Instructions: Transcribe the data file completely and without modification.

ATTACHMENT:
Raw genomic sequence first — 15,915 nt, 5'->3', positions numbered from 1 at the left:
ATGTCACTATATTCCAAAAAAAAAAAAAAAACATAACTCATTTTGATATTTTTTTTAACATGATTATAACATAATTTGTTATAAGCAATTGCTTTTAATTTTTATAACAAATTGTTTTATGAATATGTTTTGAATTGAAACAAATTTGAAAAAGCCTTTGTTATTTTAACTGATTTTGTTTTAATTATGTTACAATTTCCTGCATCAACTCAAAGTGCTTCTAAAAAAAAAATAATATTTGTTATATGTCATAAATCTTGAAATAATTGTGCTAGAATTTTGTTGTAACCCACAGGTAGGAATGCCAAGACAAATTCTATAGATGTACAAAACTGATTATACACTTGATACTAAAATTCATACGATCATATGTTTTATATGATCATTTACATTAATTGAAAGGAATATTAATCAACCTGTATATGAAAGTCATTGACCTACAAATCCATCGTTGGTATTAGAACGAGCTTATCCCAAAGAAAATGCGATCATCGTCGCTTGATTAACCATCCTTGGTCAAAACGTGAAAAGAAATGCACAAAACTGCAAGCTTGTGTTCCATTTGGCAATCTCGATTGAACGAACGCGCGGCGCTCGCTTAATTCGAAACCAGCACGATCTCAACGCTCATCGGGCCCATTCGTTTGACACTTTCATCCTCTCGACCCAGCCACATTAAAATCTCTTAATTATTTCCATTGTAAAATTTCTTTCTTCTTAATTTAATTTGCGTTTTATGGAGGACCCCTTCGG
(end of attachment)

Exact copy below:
Raw genomic sequence first — 15,915 nt, 5'->3', positions numbered from 1 at the left:
ATGTCACTATATTCCAAAAAAAAAAAAAAAACATAACTCATTTTGATATTTTTTTTAACATGATTATAACATAATTTGTTATAAGCAATTGCTTTTAATTTTTATAACAAATTGTTTTATGAATATGTTTTGAATTGAAACAAATTTGAAAAAGCCTTTGTTATTTTAACTGATTTTGTTTTAATTATGTTACAATTTCCTGCATCAACTCAAAGTGCTTCTAAAAAAAAAATAATATTTGTTATATGTCATAAATCTTGAAATAATTGTGCTAGAATTTTGTTGTAACCCACAGGTAGGAATGCCAAGACAAATTCTATAGATGTACAAAACTGATTATACACTTGATACTAAAATTCATACGATCATATGTTTTATATGATCATTTACATTAATTGAAAGGAATATTAATCAACCTGTATATGAAAGTCATTGACCTACAAATCCATCGTTGGTATTAGAACGAGCTTATCCCAAAGAAAATGCGATCATCGTCGCTTGATTAACCATCCTTGGTCAAAACGTGAAAAGAAATGCACAAAACTGCAAGCTTGTGTTCCATTTGGCAATCTCGATTGAACGAACGCGCGGCGCTCGCTTAATTCGAAACCAGCACGATCTCAACGCTCATCGGGCCCATTCGTTTGACACTTTCATCCTCTCGACCCAGCCACATTAAAATCTCTTAATTATTTCCATTGTAAAATTTCTTTCTTCTTAATTTAATTTGCGTTTTATGGAGGACCCCTTCGG